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Closing the global gender gap

Education is the key to not only better health outcomes but also less global conflict

Today, sex-based inequalities and inequities shape how individuals are disproportionately exposed to adverse determinants of health. Our sex can determine how well or ill we become, and if or how our health care needs are acknowledged and met.1 The underlying reasons for this disparity are complex and diverse, shaped by how sex and sexual customs interact within varying political and social contexts. Discriminatory values, norms and behaviours, different exposures and disease vulnerability, and health system and health research biases all interact to result in sex-based inequities in health outcomes.1 Conversely, ill health, in and of itself, can also negatively influence social and economic outcomes.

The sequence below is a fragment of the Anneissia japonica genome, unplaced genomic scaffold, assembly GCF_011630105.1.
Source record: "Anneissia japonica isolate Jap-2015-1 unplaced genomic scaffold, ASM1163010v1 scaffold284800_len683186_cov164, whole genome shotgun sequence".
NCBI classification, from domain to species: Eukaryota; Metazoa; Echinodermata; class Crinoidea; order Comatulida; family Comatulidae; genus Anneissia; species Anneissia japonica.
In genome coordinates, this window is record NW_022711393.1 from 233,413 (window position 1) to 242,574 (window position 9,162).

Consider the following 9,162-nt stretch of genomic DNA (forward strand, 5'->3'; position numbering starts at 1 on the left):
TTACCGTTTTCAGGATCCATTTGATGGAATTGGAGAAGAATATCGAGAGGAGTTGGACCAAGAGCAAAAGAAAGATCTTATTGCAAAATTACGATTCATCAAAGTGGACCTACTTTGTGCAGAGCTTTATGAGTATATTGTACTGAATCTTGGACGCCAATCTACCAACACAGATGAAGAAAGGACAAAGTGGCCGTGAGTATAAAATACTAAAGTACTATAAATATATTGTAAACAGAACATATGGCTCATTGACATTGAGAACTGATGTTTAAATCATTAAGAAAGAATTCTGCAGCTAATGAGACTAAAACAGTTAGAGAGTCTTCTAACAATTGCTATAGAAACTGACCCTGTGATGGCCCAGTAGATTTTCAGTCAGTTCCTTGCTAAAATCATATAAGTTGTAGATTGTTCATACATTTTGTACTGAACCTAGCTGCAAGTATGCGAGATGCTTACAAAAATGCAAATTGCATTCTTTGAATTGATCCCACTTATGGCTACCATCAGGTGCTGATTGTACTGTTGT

The World Economic Forum has developed a framework, the Global Gender Gap Index, to measure sex-based disparities among countries and to track these disparities over time.2 The framework outlines and examines inequities between men and women in four broad categories: economic participation and opportunity; educational attainment; health and survival; and political empowerment. These four “pillars” are considered essential in recognising the importance of the role of women in society and in diminishing…